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15 reasons NFL coaches don't want to become college football coaches

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When NFL coaches leave for college jobs, it's usually because they aren't winning many games anyway. If Jim Harbaugh does it, it'll be because he is an unusual guy.

1. NFL coaches are richer.

According to one list, the average NFL coach makes $4.9 million. The average SEC coach makes $1.2 million less, and every other conference trails the SEC. Alabama's Nick Saban makes $7 million, but nobody else is close to the top of the NFL.

2. Recruiting takes forever.

NFL media types have the notion that college coaches spend summer shootin' the breeze on the golf course. Maybe Steve Spurrier does.

College coaches spend every hour not devoted to team stuff or sleeping/eating stuff on evaluating high schoolers and telling them where to attend college.

"When you're a college coach and the last game is done and then the bowl game comes, you don't have a month off," Chip Kelly has said. "I would argue my schedule was more hectic from a recruiting standpoint than it [is with the Eagles]."

3. Recruiting is weird.

You have to be familiar with rappers one third your age. You have to know how to use every social media thing the teenagers are into as of right now. You have to make funny doodles that stand out from all the other letters these kids are getting from your indistinguishable competitors. You have to go to high school games the Friday night before your Saturday noon kickoff. You have to be a heartless commander of warriors one day a week and the state's best grandma charmer the other six.

And that's the normal stuff. It gets way weirder.

4. Recruiting means everything is your fault.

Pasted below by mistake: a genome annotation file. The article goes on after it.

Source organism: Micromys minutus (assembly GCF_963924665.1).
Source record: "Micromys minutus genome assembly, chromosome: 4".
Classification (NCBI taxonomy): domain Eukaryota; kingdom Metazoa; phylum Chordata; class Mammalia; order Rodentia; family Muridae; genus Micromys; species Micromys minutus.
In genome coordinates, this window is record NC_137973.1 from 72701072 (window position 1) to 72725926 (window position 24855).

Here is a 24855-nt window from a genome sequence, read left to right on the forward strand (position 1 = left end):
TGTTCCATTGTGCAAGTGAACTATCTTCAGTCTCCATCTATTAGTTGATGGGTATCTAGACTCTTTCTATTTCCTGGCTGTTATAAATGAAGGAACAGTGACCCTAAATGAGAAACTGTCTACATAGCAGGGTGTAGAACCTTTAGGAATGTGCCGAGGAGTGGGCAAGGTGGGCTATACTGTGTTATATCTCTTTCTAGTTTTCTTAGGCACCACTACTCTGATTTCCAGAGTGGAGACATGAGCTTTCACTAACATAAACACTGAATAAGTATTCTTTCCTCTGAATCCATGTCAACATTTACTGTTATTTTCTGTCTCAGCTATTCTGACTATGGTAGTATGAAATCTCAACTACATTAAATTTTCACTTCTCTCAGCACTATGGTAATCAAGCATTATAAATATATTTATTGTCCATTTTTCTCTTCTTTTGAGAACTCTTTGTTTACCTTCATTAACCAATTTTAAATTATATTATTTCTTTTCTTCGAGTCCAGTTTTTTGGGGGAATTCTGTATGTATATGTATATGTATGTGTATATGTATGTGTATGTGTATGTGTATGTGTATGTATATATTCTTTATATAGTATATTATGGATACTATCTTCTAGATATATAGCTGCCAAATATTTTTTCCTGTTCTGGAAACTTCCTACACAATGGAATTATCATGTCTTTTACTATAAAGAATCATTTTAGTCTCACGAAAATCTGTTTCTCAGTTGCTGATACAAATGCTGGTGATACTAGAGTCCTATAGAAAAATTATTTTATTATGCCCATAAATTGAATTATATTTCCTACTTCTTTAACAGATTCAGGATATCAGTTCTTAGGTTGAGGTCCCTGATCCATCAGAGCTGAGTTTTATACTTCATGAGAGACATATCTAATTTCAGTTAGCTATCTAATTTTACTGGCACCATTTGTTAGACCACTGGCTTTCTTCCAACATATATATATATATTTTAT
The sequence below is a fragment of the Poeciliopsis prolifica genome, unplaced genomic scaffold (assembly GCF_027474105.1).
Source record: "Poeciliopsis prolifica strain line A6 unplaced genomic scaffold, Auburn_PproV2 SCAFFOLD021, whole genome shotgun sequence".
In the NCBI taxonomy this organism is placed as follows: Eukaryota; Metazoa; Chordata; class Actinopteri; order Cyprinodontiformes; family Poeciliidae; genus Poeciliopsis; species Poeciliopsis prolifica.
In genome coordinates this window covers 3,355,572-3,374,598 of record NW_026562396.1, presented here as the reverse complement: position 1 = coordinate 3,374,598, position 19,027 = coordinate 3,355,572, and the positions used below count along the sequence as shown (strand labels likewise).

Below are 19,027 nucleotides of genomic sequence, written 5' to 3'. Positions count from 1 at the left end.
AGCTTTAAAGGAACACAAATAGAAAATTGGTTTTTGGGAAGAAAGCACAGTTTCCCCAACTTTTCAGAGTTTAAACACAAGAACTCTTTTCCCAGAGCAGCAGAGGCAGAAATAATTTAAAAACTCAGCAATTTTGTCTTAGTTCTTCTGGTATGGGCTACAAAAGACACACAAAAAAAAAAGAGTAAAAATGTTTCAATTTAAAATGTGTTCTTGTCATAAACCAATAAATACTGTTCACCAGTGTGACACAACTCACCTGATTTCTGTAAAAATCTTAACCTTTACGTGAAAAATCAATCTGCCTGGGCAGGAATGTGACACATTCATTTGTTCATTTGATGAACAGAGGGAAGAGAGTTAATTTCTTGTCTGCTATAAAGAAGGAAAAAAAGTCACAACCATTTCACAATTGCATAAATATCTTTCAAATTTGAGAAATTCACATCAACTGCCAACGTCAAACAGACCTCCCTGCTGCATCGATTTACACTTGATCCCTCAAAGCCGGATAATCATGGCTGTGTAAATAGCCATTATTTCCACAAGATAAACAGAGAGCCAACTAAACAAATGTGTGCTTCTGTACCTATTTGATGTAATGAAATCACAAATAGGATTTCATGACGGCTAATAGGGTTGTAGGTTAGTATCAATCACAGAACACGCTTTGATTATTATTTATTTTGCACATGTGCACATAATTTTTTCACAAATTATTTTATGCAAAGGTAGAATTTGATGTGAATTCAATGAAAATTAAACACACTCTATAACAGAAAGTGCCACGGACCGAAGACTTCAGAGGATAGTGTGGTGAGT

If your players aren't smart or talented or durable or plentiful enough to run your amazing schemes, there's no general manager to take the fall. You spend half your living hours doing GM stuff. You should've GM'd better players.

5. Recruiting is hard.

When an NFL team wants a player, it tells him he'll love it here and this roster is one piece away from championships. But it often just offers him more money.

When a college team wants a player, it tells him he'll love it here and this roster is one piece away from championships. But it often just offers him more money; don't get caught.

6. College roster management is hard.

In the NFL, your team has 53 players and some other guys. They can stay for one day or a couple decades. At any point, even during a season, you can get rid of any players and add other ones. You can trade stuff for another team's players.

In college, your team has a dozen or a hundred players or so. You can only add a certain number of players per year. The only way you can add during a season is to import a kicker from the soccer team or something. Every year, you will have fewer people on your roster in November than you had in February, since anyone who quits or gets booted or transfers or gets hurt can't be replaced by a free agent.

7. Coaching college players is hard.

While NFL players don't have to practice around the clock, they have to treat football as a full-time job.

College players, usually full-time college students, can only ("only") practice for 20 hours a week, tops. Coaches often literally don't have time to fix the bad habits and poor technique those players picked up in high school. Fans do not accept this as an excuse.

8. Recruiting is unfair.

If your college team is bad, good recruits won't want to play for it. College football is designed for your 0-12 team to maybe go 5-7 once you get your system implemented and can thus be fired.

If your NFL team is the worst in the whole league, you are given the No. 1 recruit with no strings attached. The NFL is designed for every team to finish between 7-9 and 9-7, and who fires a coach with nine wins? Nebraska, a college team, that's who.

9. Everything else is unfair, too.

Each NFL team has the same salary cap, roster size, TV revenue, equipment deals, conference rules, and so on.